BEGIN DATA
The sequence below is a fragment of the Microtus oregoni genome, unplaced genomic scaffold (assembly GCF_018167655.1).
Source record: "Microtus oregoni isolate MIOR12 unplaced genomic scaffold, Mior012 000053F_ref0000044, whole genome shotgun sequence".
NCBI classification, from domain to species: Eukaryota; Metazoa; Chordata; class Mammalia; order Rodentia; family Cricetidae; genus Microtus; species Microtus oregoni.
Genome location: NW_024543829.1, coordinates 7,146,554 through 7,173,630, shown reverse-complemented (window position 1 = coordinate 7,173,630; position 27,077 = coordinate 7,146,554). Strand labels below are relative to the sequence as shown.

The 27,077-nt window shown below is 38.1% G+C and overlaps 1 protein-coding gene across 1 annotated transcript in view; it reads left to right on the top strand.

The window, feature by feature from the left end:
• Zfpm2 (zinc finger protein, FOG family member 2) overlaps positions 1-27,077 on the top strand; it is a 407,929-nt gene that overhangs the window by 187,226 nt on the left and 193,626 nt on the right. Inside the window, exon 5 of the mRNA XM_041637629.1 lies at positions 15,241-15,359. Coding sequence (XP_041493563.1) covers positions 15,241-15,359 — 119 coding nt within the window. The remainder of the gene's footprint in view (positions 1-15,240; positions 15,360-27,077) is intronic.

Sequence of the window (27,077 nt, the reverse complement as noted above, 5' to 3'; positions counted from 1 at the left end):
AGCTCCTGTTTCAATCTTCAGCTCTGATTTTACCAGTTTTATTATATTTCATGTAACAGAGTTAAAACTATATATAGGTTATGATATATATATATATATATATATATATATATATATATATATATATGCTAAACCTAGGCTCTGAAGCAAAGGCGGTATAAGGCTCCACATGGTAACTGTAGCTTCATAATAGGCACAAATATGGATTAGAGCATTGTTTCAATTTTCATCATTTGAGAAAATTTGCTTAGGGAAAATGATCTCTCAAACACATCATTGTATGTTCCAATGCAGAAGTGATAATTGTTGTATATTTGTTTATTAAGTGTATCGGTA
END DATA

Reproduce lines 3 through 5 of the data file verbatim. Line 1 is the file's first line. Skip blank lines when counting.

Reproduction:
NCBI classification, from domain to species: Eukaryota; Metazoa; Chordata; class Mammalia; order Rodentia; family Cricetidae; genus Microtus; species Microtus oregoni.
Genome location: NW_024543829.1, coordinates 7,146,554 through 7,173,630, shown reverse-complemented (window position 1 = coordinate 7,173,630; position 27,077 = coordinate 7,146,554). Strand labels below are relative to the sequence as shown.

The 27,077-nt window shown below is 38.1% G+C and overlaps 1 protein-coding gene across 1 annotated transcript in view; it reads left to right on the top strand.